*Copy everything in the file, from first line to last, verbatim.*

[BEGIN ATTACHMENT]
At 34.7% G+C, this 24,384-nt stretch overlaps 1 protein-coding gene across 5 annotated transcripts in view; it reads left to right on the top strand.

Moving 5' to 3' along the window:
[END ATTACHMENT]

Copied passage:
At 34.7% G+C, this 24,384-nt stretch overlaps 1 protein-coding gene across 5 annotated transcripts in view; it reads left to right on the top strand.

Moving 5' to 3' along the window: